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Indigenous child welfare in British Columbia : training and practice shifts in child protection

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Abstract

In the Province of British Columbia there is an alarming over-representation of Indigenous children in the foster care system. An extensive literature review revealed there are policy and practice changes designed to address this problem. There are currently 24 Delegated Aboriginal Agencies throughout the province, each with varying levels of delegated authority. As well there are frameworks of practice, such as the Aboriginal Policy and Practice Framework created by the Ministry of Children and Family Development, the Nlaka’pamux Framework of Practice created by Scw’exmx Child and Family Services Society and the Syilx Child and Family Plan created by Okanagan Nation Alliance. These frameworks encourage child welfare practices that are more aligned with and culturally sensitive to Indigenous community(s) being served. There are also legislative changes such as Bill C-92 which was passed in June 2019; this is a Federal Act with the respect to First Nations, Inuit and Metis children, youth and family that encourages increased Indigenous jurisdiction over child welfare for Indigenous communities. The findings are that although there have been policy and practice changes made there remains to be an over-representation of Indigenous children in Foster Care and in fact in some cases the number of Indigenous children has risen.Indigenous child welfareBritish ColumbiaDelegated Aboriginal AgenciesAOPSICFCSAFrameworksFederal Legislatio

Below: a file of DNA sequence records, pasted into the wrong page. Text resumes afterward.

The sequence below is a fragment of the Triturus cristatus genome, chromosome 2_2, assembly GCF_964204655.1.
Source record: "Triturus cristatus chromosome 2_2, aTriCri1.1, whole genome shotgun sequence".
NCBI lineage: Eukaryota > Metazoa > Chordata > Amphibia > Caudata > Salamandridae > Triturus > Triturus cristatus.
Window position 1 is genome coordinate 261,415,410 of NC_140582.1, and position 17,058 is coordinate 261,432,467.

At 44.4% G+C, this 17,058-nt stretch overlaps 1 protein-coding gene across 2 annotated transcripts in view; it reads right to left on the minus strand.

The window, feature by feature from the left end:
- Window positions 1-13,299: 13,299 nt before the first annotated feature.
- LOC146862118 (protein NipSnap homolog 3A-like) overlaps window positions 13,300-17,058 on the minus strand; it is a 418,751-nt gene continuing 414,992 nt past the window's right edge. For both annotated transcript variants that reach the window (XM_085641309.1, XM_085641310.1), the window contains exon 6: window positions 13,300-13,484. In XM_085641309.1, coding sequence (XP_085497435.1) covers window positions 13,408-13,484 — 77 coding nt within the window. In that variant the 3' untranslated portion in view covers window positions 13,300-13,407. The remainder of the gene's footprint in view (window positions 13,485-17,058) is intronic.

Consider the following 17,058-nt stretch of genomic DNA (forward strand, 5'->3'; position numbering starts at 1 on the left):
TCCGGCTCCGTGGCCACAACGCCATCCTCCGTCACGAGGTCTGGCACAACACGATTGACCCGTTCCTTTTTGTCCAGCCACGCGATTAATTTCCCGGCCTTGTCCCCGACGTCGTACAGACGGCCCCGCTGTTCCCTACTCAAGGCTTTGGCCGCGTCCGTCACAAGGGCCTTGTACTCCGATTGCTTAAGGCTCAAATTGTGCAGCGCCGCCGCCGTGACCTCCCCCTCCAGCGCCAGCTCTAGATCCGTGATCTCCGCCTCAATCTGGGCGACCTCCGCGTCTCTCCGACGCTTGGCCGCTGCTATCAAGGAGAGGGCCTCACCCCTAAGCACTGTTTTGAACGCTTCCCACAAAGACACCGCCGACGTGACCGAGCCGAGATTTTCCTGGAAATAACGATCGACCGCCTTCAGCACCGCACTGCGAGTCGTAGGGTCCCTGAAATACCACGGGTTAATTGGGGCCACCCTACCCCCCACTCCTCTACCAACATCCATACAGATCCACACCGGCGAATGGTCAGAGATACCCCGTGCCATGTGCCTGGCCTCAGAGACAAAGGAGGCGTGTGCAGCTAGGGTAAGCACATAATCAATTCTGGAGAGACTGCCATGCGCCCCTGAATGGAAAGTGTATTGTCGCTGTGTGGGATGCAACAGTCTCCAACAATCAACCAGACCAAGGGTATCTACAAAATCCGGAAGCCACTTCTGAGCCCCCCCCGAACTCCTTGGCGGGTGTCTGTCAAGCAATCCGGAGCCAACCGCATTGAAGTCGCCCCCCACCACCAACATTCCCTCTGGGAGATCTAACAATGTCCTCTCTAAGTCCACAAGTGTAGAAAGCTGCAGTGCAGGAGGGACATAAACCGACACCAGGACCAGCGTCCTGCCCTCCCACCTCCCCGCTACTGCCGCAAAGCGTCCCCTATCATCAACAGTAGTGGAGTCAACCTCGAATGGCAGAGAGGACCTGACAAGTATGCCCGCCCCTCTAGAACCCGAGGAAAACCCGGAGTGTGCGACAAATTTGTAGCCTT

Topics: Native children--British Columbia--Services for--Evaluation, Foster children--British Columbia, Indigenous children--British Columbia, HV 887 C3 T56 2020
Publisher: University of the Fraser Valley
Year: 2020
OAI identifier: oai:arcabc.ca:ufv_23243

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